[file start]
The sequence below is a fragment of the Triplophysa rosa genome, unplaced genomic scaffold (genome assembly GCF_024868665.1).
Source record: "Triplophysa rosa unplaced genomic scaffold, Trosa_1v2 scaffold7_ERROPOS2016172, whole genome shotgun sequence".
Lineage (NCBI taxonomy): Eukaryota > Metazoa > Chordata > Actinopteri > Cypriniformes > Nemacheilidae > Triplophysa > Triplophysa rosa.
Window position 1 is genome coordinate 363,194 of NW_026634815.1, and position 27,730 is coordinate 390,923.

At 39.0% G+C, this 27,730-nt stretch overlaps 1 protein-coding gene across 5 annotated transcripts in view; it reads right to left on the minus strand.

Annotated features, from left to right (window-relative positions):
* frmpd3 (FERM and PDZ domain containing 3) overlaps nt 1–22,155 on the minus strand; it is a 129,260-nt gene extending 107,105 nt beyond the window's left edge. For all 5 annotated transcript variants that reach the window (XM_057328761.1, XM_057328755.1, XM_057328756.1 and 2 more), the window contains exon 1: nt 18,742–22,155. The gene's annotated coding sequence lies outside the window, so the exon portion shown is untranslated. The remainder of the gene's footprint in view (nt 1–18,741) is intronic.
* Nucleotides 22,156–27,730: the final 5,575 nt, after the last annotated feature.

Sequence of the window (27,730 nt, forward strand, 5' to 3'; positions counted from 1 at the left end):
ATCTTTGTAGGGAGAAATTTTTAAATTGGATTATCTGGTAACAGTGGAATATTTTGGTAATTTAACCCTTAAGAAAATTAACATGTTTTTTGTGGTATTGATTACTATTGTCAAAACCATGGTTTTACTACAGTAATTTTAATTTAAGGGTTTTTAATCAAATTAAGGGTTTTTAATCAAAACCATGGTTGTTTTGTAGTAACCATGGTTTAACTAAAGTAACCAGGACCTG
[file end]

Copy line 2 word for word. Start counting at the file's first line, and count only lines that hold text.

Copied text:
Source record: "Triplophysa rosa unplaced genomic scaffold, Trosa_1v2 scaffold7_ERROPOS2016172, whole genome shotgun sequence".